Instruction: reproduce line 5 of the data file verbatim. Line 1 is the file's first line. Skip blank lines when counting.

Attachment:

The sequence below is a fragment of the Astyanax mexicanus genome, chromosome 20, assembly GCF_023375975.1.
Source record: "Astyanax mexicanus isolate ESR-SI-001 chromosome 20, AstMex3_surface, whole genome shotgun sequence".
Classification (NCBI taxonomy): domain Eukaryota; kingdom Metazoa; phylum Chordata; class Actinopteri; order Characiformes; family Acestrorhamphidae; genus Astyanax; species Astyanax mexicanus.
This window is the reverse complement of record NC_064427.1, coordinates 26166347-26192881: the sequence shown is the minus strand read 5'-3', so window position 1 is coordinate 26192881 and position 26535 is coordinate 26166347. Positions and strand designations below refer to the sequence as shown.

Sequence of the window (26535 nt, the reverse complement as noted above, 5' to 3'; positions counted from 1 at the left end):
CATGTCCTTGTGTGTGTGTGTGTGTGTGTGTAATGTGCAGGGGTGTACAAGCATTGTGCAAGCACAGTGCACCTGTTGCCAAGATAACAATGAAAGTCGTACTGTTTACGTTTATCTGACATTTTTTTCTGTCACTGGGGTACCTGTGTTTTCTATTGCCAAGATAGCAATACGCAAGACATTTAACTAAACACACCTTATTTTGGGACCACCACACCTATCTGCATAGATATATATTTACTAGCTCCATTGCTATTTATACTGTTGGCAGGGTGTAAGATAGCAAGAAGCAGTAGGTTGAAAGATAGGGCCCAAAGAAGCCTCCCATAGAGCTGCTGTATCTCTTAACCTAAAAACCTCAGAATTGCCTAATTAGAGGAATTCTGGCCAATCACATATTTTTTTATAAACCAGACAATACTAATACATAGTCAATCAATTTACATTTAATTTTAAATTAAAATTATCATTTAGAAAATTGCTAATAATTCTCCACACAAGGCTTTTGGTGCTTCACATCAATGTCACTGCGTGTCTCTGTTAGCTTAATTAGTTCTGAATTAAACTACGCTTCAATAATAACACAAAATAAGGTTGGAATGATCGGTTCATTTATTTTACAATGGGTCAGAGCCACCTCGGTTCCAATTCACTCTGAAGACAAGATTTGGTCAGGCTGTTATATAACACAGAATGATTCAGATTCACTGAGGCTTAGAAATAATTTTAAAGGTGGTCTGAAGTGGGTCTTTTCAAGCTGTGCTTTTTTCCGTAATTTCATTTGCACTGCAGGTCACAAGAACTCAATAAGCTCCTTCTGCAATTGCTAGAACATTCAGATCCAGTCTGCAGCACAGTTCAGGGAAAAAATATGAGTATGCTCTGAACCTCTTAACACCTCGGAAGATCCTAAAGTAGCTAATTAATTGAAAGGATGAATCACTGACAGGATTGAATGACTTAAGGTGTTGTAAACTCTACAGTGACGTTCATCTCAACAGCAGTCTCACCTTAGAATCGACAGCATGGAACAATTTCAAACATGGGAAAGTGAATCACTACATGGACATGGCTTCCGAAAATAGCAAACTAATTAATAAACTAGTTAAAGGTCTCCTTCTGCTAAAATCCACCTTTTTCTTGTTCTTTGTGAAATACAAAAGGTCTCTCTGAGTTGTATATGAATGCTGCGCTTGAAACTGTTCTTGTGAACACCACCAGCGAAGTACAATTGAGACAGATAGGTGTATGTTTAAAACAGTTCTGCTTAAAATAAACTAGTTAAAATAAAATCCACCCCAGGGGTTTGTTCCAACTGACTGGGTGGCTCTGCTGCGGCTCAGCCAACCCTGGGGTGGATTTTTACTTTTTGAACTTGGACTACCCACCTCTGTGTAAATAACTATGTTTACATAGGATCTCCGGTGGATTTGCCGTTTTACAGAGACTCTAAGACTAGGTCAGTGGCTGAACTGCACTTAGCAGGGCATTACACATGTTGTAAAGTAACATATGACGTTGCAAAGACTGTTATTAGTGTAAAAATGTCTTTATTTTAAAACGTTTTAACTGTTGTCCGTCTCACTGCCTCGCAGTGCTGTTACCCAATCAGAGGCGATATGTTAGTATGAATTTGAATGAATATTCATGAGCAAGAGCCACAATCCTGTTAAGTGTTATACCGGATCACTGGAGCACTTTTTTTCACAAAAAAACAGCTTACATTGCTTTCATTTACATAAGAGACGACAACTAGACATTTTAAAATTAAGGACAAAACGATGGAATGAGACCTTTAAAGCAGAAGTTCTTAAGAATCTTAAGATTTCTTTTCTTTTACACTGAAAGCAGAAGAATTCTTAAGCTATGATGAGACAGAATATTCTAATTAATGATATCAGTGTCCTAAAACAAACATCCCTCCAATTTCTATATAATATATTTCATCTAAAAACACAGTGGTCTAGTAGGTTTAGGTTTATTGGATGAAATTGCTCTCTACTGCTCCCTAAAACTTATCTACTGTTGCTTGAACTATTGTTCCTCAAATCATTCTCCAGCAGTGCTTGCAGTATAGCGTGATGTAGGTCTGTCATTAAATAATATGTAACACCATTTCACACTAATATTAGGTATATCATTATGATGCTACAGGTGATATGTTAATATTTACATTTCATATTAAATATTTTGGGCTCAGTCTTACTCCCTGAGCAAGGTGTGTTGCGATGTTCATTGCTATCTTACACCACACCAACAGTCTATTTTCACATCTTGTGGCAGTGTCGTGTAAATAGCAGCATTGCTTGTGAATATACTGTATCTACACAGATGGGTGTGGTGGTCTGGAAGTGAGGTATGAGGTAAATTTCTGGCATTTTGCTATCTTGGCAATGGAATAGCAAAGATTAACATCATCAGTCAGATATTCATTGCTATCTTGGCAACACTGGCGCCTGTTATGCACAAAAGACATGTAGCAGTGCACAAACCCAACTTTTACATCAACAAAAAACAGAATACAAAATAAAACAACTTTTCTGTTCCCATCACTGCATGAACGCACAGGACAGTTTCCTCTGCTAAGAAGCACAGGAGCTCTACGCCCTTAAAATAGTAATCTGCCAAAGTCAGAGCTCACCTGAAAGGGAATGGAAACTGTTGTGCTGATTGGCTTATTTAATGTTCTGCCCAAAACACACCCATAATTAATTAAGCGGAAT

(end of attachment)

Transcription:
Sequence of the window (26535 nt, the reverse complement as noted above, 5' to 3'; positions counted from 1 at the left end):